THOUSANDS of jobs could be created under plans to make the north an international centre for wind turbine manufacturing – but only if port chiefs act quickly.
Highlands and Islands Enterprise (HIE) has signed a deal with operators aimed at attracting investment of £100million and securing lucrative fabrication contracts.
But there are already fears that they could miss out to rivals in continental Europe if they delay.
A memorandum of understanding between HIE and four port operators – Global Energy Nigg, Port of Ardersier, Kishorn Port and Cromarty Firth Port Authority – means that the business agency will provide help with marketing the sites and winning planning permission.
Inverness Chamber of Commerce hailed the move a “fantastic opportunity” for the region.
However, HIE’s director of energy, Calum Davidson, warned last night: “There is a danger that, because continental Europe has established facilities, if we do not have these available then developers will look elsewhere.
“We want to avoid that situation and create an industry for the Highlands for the long term.”
The deep-water ports at Ardersier near Inverness, Invergordon, Nigg in Easter Ross and Kishorn in Wester Ross could all capitalise on plans to build massive offshore windfarms in the Moray Firth and off the west coast.
Last night, bosses at Port of Ardersier said they could be open by the start of next year.
The proposed development there would revitalise the former oil rig fabrication yard, which employed 4,500 people at its peak.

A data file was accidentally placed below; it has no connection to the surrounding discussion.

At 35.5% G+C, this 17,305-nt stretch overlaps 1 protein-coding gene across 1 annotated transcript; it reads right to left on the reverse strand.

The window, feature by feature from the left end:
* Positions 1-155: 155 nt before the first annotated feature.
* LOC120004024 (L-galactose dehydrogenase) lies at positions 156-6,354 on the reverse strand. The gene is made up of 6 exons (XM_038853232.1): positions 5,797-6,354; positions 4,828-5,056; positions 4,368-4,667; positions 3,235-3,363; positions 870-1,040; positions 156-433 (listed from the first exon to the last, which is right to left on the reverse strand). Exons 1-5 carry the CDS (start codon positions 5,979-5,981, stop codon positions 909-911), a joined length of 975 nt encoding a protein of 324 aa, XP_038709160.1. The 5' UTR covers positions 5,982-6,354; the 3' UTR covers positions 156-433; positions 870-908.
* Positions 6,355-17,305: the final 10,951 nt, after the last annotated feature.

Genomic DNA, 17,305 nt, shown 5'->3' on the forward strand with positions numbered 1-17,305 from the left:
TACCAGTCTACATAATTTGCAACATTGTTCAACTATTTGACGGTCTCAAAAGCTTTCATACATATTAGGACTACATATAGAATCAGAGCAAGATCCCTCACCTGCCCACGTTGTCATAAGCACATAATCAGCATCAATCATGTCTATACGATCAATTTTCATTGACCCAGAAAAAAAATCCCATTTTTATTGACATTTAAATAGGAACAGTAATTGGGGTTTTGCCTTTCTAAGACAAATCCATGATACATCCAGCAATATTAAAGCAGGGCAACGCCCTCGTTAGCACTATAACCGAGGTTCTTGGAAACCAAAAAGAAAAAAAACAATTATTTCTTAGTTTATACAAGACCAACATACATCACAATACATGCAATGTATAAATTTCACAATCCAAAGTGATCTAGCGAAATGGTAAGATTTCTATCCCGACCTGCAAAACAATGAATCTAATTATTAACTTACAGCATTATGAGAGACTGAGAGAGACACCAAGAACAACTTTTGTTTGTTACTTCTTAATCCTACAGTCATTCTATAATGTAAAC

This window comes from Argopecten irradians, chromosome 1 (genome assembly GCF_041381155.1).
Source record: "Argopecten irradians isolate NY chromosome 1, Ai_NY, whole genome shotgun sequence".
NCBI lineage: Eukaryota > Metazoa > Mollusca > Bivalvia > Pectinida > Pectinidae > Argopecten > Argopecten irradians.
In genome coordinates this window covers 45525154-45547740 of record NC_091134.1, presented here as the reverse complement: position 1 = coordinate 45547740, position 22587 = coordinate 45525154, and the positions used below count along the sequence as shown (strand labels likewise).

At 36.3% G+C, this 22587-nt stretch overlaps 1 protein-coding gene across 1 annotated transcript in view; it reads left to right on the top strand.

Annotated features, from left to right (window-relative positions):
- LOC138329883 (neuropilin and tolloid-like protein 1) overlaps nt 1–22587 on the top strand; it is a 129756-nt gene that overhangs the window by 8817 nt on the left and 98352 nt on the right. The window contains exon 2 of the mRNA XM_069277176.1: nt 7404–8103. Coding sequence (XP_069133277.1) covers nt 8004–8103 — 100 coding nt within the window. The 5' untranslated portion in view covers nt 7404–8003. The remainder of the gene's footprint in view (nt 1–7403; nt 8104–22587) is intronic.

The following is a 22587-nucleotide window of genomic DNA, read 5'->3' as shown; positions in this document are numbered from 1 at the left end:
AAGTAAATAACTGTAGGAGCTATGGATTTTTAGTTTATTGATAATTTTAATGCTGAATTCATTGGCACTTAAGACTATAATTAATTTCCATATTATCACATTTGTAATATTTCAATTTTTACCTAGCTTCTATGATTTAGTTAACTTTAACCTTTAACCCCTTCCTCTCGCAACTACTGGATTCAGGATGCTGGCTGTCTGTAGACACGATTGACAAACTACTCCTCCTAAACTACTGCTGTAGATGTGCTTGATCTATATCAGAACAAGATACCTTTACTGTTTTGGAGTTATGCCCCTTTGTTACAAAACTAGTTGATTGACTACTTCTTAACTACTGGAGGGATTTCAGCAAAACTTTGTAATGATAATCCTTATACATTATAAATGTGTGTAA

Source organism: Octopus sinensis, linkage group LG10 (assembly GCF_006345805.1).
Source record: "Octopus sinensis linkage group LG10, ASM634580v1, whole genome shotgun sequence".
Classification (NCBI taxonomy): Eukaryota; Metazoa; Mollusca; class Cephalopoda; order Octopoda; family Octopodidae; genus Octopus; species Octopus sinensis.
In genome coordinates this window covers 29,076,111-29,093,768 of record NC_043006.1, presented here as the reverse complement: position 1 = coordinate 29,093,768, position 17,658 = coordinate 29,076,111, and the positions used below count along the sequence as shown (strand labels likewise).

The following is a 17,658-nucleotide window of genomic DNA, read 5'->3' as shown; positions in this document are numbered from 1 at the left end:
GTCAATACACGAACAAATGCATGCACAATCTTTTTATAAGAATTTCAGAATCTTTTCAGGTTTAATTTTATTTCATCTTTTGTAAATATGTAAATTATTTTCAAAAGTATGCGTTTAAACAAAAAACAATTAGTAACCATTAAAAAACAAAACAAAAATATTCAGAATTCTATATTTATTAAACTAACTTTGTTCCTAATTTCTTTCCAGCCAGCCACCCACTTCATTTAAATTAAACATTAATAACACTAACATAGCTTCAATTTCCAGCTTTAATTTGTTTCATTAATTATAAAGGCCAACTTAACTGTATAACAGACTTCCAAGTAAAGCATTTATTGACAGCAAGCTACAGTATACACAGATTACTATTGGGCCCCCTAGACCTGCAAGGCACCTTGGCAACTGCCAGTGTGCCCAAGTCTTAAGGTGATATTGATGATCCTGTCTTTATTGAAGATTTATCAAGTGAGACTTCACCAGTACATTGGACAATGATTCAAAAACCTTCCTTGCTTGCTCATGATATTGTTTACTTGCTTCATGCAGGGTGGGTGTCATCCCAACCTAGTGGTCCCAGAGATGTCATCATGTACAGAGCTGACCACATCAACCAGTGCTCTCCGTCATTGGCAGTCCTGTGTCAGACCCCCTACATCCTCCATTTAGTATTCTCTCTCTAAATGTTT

The site was closed by owner J. Ray McDermott in 2001 after almost 30 years of activity, resulting in the loss of 1,300 jobs.
It is hoped the proposals to reopen the yard could lead to 1,500 jobs.
A spokesman for Port of Ardersier said planning applications to turn the yard into a port could be lodged with Highland Council in the spring and the yard could be up and running by early 2014.
A spokesman for Kishorn Port said yesterday it also hoped to lodge a planning application in the next “two or three months”, with the potential of about 1,000 jobs.
Global Energy said it was too early to comment on how many jobs could be created at Nigg.
First Minister Alex Salmond, who announced the HIE agreement at the Offshore Wind and Supply Chain Conference in Aberdeen, said: “These ports are ideally positioned to become key hubs for the deployment of offshore wind, wave and tidal energy – across manufacturing, assembly, operations and maintenance.”
HIE chief executive Alex Paterson said: “The offshore wind supply chain is showing strong interest in Scottish ports and harbours, and these official agreements give the market the strongest possible statement that the ports in the Highlands and islands are open for renewables business.”
The National Renewable Infrastructure Plan (N-Rip) identified a number of key sites across Scotland offering development opportunities for the offshore wind industry.
Nigg, Ardersier and Kishorn are seen as potential manufacturing sites, and Invergordon as a potential operations and maintenance location.
The news was welcomed by business leaders in the Highlands last night.
David Richardson, the Federation of Small Businesses’ development manager for the Highlands and islands, said: “What matters now is that the Highland economy squeezes maximum benefit from this investment.”
Inverness Chamber of Commerce chief executive Stewart Nicol said: “It is a fantastic opportunity for the region.”